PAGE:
Many newer vehicles require special tools and diagnostic equipment that increase the cost of maintaining and repairing them. Even the cost of heating service facilities is rising. When the cost of using repair facilities goes up, so does the cost to insure your vehicle.
You might check for a local repair facility that offers to either pay your deductible up to a certain amount. Many often provide $500 or maybe more to secure business for which they know they will be paid in full by an insurer. Some alternatively might provide you with a free loaner car.
Such services will not lower your insurance rate. They might, however, make it easier to choose a higher deductible amount that would lower your insurance rate.
Fewer Available Automotive Technicians
Another factor that is driving up the cost of maintenance and repair work and affecting your insurance rate is the lack of automotive technicians. Certified technicians provide customers with a variety of diagnostic, maintenance, and repair services.
Unfortunately, there are about five job openings for every qualified service technician. The high demand for skilled technicians forces service facilities to pay more to get them and retain them as they become more experienced. The result certainly could make you wonder: Why is my car insurance going up?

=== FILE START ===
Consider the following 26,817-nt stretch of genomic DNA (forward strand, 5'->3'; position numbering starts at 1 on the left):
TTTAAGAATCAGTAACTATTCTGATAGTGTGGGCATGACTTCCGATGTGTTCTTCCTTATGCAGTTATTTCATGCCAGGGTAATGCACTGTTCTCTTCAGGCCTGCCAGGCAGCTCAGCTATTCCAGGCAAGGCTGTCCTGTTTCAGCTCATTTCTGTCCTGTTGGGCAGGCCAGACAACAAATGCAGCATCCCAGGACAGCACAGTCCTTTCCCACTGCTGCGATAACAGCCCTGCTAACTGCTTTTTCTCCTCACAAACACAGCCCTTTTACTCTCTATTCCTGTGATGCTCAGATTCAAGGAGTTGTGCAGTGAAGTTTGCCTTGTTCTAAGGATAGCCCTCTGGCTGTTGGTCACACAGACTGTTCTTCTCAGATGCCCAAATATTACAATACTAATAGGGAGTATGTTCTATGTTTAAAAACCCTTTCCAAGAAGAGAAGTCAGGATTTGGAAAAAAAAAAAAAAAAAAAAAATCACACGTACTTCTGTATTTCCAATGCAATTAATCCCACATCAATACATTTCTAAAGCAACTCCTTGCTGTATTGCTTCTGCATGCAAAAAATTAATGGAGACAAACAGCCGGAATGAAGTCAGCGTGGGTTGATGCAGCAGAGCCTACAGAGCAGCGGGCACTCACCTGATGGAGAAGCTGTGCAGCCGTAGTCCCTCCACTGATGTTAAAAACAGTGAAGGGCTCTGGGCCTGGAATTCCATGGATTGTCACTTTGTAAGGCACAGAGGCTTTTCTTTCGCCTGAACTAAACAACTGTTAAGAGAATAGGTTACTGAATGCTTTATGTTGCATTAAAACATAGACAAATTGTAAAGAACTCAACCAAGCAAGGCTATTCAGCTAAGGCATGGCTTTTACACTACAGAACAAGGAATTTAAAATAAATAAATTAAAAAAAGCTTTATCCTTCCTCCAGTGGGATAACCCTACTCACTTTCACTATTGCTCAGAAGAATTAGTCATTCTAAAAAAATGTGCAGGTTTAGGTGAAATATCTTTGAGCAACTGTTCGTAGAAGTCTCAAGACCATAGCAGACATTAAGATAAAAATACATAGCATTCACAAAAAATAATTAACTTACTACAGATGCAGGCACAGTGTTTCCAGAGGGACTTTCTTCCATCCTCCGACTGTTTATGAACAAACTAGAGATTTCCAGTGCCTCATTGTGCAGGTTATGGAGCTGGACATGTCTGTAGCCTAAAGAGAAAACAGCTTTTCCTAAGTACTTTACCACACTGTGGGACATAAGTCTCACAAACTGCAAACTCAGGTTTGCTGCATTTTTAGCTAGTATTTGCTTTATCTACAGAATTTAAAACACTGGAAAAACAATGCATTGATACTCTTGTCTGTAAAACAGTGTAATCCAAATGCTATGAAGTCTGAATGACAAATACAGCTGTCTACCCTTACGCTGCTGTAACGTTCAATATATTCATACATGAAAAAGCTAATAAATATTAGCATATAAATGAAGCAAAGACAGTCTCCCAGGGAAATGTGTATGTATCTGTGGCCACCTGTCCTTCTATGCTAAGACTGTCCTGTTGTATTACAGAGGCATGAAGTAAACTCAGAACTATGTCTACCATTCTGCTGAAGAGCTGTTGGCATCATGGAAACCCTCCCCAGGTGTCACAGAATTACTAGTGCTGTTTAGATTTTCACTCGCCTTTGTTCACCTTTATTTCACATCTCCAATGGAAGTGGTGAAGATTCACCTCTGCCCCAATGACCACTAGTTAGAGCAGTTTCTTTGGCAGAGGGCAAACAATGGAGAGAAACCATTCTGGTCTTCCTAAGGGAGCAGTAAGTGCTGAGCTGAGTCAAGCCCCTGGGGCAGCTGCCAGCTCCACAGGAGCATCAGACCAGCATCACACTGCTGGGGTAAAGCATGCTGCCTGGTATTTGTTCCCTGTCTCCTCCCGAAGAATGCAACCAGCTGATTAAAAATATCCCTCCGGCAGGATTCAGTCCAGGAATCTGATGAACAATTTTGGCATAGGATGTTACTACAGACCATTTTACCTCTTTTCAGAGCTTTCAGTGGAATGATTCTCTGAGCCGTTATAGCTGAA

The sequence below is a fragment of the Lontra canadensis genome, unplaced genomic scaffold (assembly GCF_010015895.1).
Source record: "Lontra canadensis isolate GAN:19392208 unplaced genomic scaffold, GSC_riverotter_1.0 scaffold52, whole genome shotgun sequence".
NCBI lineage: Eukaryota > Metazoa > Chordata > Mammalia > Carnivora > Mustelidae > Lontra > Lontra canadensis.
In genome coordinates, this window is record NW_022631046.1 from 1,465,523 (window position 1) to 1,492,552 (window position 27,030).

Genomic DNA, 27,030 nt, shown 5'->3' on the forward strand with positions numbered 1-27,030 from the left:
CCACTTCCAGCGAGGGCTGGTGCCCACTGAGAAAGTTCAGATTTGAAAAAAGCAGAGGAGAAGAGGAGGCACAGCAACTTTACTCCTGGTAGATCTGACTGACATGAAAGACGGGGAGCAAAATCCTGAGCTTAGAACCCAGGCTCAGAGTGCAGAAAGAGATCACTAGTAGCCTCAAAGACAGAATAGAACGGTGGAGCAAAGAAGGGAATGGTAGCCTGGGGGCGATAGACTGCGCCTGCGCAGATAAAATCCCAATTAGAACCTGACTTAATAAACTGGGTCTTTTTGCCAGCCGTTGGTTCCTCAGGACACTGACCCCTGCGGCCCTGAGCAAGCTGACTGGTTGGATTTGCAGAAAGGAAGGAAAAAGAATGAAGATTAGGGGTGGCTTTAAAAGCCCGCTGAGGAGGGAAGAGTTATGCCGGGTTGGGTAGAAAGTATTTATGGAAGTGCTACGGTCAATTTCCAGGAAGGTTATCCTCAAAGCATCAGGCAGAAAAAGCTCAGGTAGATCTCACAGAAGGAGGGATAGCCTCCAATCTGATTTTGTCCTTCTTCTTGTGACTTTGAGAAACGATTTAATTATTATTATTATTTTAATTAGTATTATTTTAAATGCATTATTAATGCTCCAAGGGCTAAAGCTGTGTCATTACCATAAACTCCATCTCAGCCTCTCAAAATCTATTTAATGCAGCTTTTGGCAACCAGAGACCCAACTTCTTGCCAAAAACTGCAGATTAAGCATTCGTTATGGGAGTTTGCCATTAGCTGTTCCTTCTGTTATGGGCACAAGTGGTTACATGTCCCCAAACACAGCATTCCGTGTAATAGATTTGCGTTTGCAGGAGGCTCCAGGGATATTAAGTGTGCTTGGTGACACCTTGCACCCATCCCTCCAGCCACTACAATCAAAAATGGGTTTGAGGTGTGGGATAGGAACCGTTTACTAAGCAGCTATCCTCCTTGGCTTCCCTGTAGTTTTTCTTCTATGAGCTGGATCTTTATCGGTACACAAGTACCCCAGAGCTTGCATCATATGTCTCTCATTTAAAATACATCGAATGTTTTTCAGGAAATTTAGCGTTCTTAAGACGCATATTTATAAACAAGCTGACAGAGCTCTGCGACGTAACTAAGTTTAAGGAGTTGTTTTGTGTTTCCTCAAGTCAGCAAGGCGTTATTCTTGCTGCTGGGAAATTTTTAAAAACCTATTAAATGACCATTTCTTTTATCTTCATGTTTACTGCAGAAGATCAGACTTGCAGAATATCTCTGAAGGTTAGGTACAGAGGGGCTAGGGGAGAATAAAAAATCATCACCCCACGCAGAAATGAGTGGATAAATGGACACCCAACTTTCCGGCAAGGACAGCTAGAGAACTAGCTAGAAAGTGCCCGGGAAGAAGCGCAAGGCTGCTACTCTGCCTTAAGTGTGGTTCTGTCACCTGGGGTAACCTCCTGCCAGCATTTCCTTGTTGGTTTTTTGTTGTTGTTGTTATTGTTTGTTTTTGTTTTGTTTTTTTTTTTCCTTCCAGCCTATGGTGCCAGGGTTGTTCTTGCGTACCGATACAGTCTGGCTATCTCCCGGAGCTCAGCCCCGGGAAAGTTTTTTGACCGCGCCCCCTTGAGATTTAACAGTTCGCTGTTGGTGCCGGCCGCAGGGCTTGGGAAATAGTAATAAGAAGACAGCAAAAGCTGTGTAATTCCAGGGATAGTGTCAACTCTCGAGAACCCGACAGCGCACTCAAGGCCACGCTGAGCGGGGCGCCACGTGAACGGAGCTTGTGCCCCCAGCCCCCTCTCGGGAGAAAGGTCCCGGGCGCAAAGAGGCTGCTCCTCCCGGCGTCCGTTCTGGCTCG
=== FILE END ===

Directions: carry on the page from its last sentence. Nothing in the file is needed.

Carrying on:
The cost of insuring your vehicle reflects the higher price of various services. So does the cost of ownership of your vehicle. The more than you can learn to maintain your vehicle and choose ones that are easier for owners to maintain could help to keep your costs lower.
Shortage of Semiconductor Chips
Lots of newer vehicles use computer systems to operate various onboard systems. Semiconductors power those computers, and there is a shortage of semiconductor chips that is affecting the automotive industry.